It’s been a monumental recent few years on the Western Pennsylvania craft beer scene with numerous nanos popping up from Mt. Lebanon to Millvale and spots in between, and several breweries medaling at the Great American Beer Festival. But the brew news that’s most made my hop-hardened heart flutter came out of Homestead in June.
That was the announcement that Meadville’s Voodoo Brewery – also a GABF medalist – purchased the 109-year-old former Homestead borough building – abandoned since 1987 — on Amity Street and will open … something, someday.
To clarify, there’s no specific word if it’s to be a production facility or a brewpub (or both, or neither), nor a defined timetable for completion. But regardless, if Voodoo’s existing curriculum vitae vis-a-vis super-centenarian buildings, food and beer serves as a harbinger, then the Mon Valley is in for something special … eventually. But, in the mean time, it’s worth the time to head 91 miles due north of Downtown to check out the original.
Head brewmaster Matt Allyn founded Voodoo in 2007 in the Crawford County seat, and the brewpub opened in June 2012 in an 114-year old Victorian building that was originally a mortuary. In addition to giving new life to an old building, nearly everything in Voodoo is in its second incarnation as well (bad puns not intended).
Fixtures large and small are made from reclaimed or recycled materials, from the taps that run through a pair of antique red refrigerators, to the chandeliers made from the metal rings of leftover bourbon barrels, to tables made from the barrels themselves. Old doors line the ceilings and are fashioned into dining tables. They’ve considered nearly every detail, right down to the trash liners, which are the leftover malt sacks.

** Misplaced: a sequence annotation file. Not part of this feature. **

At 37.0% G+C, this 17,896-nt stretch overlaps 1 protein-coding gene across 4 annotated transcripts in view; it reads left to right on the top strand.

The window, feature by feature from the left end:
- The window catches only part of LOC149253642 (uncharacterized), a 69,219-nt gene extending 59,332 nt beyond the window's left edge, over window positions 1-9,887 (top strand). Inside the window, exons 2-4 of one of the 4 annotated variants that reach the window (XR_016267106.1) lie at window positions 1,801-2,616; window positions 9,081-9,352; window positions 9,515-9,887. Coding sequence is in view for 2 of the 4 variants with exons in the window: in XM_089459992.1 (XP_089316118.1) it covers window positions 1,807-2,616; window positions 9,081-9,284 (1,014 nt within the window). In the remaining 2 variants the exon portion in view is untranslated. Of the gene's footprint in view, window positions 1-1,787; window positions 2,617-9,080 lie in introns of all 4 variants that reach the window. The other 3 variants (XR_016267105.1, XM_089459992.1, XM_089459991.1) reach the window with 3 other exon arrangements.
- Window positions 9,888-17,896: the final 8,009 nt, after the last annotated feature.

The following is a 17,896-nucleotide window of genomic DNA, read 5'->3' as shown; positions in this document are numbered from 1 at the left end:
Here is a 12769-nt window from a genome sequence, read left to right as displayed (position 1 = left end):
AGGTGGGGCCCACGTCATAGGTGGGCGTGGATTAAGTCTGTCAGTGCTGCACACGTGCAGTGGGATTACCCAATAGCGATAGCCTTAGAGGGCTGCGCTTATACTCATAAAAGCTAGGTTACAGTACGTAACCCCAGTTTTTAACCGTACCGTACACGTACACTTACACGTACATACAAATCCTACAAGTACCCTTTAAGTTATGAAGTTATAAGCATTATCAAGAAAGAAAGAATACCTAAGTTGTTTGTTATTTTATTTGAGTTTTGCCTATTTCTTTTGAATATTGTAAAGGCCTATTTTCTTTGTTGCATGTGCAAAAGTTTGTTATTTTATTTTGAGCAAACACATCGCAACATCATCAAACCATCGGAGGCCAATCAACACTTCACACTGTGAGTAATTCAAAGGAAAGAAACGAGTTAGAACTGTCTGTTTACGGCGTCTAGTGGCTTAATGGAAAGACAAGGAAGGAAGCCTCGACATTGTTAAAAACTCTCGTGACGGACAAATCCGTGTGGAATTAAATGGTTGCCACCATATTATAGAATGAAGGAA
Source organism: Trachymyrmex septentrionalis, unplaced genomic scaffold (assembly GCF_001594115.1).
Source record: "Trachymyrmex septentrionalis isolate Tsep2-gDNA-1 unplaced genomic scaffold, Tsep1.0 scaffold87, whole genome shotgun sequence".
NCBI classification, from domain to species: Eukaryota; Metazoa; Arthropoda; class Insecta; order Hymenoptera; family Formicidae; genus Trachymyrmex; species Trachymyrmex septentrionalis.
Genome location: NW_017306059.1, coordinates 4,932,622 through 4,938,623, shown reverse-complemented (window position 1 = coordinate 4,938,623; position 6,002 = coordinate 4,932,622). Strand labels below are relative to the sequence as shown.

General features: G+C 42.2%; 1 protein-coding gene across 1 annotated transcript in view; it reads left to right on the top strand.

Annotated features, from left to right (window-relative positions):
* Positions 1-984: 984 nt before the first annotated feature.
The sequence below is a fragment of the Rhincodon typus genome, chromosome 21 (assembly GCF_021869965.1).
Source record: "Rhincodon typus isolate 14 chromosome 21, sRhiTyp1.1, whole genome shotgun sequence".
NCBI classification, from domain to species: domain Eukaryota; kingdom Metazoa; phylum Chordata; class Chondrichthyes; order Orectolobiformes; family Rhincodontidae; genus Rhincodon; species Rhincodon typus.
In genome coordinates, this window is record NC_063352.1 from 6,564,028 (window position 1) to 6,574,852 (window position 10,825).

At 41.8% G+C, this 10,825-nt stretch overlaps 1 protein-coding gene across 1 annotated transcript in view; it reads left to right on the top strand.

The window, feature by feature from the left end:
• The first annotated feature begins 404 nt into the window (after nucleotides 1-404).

The satellite radio was tuned to killer blues station that played everything from Muddy Waters to the Black Keys, and refreshingly there is no television, just conversation or solemnity, depending on your mood and the crowd – which during our visit included heavy beer talk with half of Pittsburgh, as folks from Crafton, Dormont, the North Hills, Greenfield and the South Side were represented (we agreed next time we’d car pool).
Ten house beers are on tap, including six from their regular stable and four seasonals or one-offs.
We tried the light and effervescent Gose, brewed in the traditional Leipzig-style, with subtle tart, salty and spicy coriander notes.
The Poznan Zdjecie is a Polish-style lager brewed with two varieties of Polish hops. Creamy, not too fizzy and with just enough bitterness to excite the palate, it was a great surprise and obviously superior to the watery, limp swill from Pottsville that passes as the lager of record in Pennsylvania.
Two excellent IPAs, HooDoo and Good Vibes both have a 7.3% ABV and while technically are of the same style, couldn’t be more deliciously different. Hoodoo has a super crisp, strong piney and citrus taste that if personified would be like a clean-cut jock in a Letterman jacket. That’s compared to its super-danky brother Good Vibes, which would be the dude burning one after a hackeysack game.
Also on tap was the “Summertime Living’s Easy,” a session IPA – a concept that’s often a poorly executed oxymoron, but with only a 3.5% ABV this managed to pack a piney punch.
An afternoon of suds required soaking up and the scratch menu by Chef Peter Zimmer, which changes weekly and incorporates as many locally sourced items as possible, did the trick.
An appetizer of chips with a house-made strawberry salsa – which started sweet like jam and finished with brow-moistening heat – was a nice beginning ($5).
My girlfriend and I each had a personal pizza ($13 each) with dough made from spent grains from Voodoo’s brewing process. Cooked, it had a consistency almost like buttered toast, which is probably why it tasted so good on the breakfast pizza, topped with eggs, sausage gravy, red onion, a Monterey Jack-Cheddar blend and steak cuts from nearby Pasture Perfect Meats.
Though I wouldn’t recommend it on a first date (at least not if you want a second one), the decidedly sharp, although not overpowering blue cheese and garlic sauce, along with roasted potatoes on the “Pot Pizza” was an excellent nosh.
We finished with a chocolate milkshake ($5) made with Meadville’s own Marcie’s Homemade Ice Cream.
With a cool space, good food and fantastic beer, a Voodoo visit is a worthwhile excursion from the city. And lucky for us, in the near-future that trip will be much shorter.
Voodoo Brewery is at 215 Arch St., Meadville; 1-814-337-3676 or www.voodoobrewery.com.
Dan Gigler: firstname.lastname@example.org; Twitter @gigs412